BY MICHAEL RYAN, SUNRISE MAYOR
It was the first week of elementary school. As a young student ran towards his mom anxiously waiting to hear about his day, he turned and pointed back down the hall. Excitedly, he yelled for all to hear, “That is my new best friend. That’s Officer Ben.”
School Resource Officer Ben, in full police uniform, had comforted the young student when he was crying and felt all alone in the cafeteria. Officer Ben positively influenced a young student that day and we hope for life.
The School Resource Officer program is a unique and demonstrated successful opportunity to blend community policing with education, mentoring, and safety.
SRO’s Threatened by Funding Inequities and Tough Times
Through a cooperative agreement with the School Board, participating cities receive $46,252 reimbursement from the School Board for each SRO. According to the School Board, this represents one-half the school year costs associated with SRO duties. The remainder of the costs must be absorbed by the individual cities.
But, there is inequity, instability and inconsistency in the program countywide.
Some residents may demand and financially support full-time SROs in “their” schools. However, their own children may be designated to attend schools in another city – to schools in cities without SROs.
In contrast, some residents do not help fund the municipal costs of SROs, but send their children to schools outside their city – to schools in cities with SROs.
Some cities have entirely eliminated SROs in elementary schools. Others, not wanting to eliminate the program entirely, have chosen to share SROs amongst two or three elementary schools.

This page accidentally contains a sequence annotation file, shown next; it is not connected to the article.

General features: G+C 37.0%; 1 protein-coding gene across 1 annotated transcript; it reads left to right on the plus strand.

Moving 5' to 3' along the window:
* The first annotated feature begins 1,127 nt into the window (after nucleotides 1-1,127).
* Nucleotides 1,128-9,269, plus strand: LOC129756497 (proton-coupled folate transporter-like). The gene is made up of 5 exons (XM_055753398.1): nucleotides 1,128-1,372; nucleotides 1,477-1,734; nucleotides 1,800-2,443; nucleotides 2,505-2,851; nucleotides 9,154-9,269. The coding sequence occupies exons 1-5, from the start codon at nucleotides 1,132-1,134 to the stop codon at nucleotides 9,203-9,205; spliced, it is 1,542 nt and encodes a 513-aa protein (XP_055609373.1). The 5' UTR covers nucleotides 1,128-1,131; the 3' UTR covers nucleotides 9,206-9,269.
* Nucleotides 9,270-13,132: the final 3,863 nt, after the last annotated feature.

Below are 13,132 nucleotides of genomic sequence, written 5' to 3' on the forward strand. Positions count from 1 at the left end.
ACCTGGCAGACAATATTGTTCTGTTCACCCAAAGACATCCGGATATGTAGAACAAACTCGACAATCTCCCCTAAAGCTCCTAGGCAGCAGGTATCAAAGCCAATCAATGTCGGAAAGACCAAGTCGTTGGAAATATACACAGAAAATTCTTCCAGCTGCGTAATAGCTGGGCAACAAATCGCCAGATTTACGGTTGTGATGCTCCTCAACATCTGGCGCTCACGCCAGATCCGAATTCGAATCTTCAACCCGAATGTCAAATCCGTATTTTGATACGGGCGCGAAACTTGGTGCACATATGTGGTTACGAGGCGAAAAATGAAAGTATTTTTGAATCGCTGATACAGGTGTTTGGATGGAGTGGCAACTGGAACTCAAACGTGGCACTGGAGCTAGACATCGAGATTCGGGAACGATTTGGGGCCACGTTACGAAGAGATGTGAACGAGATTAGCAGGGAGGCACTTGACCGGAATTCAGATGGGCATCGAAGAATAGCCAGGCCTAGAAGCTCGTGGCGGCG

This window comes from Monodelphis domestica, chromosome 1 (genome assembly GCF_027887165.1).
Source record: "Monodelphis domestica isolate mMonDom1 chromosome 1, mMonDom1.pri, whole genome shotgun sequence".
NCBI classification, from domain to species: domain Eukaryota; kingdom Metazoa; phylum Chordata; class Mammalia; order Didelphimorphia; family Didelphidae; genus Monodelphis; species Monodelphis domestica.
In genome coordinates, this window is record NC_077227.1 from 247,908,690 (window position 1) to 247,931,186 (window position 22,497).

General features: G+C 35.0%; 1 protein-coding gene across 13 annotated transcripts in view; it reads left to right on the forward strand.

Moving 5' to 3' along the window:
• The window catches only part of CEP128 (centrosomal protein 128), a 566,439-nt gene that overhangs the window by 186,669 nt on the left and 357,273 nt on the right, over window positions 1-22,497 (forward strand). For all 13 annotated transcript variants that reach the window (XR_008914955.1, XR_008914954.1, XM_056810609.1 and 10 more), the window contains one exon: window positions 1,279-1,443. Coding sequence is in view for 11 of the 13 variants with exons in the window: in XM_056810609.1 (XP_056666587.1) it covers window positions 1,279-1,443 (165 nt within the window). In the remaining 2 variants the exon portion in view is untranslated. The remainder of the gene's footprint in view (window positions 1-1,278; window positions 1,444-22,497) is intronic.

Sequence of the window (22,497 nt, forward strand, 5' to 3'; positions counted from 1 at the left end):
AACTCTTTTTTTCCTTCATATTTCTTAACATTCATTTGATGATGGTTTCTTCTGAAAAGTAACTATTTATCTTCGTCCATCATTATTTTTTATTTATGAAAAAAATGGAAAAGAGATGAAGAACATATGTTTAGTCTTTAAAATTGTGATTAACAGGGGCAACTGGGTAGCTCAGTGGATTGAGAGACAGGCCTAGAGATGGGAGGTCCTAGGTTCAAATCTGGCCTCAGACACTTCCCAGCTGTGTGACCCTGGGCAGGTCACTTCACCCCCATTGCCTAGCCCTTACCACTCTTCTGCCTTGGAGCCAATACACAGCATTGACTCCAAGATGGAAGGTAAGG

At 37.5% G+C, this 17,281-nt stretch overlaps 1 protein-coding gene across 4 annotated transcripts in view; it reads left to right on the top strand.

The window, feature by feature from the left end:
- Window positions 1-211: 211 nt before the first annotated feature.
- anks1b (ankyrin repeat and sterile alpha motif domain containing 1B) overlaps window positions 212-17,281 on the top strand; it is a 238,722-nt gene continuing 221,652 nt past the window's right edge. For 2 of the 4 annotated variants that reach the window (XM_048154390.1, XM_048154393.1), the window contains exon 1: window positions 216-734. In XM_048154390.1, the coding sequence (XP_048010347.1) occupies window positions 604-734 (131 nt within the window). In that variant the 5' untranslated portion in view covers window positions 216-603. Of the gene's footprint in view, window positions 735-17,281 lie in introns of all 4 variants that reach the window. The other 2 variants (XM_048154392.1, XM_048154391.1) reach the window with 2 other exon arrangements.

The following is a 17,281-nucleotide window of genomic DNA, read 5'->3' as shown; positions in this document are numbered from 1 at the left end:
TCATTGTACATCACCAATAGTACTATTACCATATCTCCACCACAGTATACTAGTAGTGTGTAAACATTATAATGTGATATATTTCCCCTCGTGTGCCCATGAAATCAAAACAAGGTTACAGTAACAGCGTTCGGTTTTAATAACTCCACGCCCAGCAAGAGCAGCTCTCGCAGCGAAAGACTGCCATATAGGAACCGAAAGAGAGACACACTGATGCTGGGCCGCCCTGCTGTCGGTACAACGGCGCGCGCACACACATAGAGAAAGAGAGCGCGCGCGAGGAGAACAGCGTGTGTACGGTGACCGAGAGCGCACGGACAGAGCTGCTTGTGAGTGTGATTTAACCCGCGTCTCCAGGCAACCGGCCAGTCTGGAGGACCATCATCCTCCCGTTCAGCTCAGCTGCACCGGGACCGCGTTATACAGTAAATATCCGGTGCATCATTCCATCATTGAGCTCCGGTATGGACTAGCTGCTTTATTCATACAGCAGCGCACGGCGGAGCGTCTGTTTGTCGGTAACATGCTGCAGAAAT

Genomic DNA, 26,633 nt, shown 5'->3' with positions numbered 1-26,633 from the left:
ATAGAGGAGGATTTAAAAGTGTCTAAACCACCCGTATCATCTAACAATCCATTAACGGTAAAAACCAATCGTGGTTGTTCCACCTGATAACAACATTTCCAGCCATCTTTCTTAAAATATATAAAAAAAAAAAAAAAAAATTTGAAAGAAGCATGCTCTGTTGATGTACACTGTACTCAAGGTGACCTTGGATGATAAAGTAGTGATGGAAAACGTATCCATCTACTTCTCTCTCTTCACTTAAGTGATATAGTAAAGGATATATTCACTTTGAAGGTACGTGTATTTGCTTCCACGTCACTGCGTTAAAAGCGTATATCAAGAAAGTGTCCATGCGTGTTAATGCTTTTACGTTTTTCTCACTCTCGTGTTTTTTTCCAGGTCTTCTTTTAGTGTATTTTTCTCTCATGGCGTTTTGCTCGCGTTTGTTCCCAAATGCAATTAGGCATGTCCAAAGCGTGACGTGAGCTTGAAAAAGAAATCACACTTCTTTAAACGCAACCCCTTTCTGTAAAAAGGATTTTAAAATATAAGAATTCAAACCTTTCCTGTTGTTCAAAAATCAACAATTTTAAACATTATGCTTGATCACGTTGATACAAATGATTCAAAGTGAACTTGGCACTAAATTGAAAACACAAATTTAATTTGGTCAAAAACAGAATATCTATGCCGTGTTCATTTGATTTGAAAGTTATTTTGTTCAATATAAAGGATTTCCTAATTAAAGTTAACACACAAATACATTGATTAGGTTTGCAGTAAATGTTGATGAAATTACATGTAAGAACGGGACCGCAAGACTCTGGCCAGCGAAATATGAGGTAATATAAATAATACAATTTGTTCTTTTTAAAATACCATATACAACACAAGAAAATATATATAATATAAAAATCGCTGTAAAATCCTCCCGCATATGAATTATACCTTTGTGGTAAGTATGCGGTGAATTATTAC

Elimination of SROs in elementary schools and the inconsistency of the program across the county prevent us from maximizing the intended long-term benefits of the SRO program.
What is a School Resource Officer?
SROs are part of the integrated educational team which protects, guides and molds our most precious gifts – our children.
The SRO is a certified law enforcement officer who undergoes additional specialized screening and training to serve in our schools.
They are NOT security guards.
They are police officers available to teach and mentor students, while having the full capacity to provide a law enforcement response in the community.
SROs: Kindergarten to High School Graduation
Parents, teachers, administrators and those in law enforcement committed to the SRO program agree — elementary schools are the place to foster and grow effective SRO relationships we know are critically important in the middle and high schools.
The SRO is meant to generate a positive attitude towards law enforcement, offer educational support in our fight against drugs, crime and bullying, develop an understanding of the behavioral issues in the neighborhood and youth community, and construct a beneficial foundation for future interactions with law enforcement.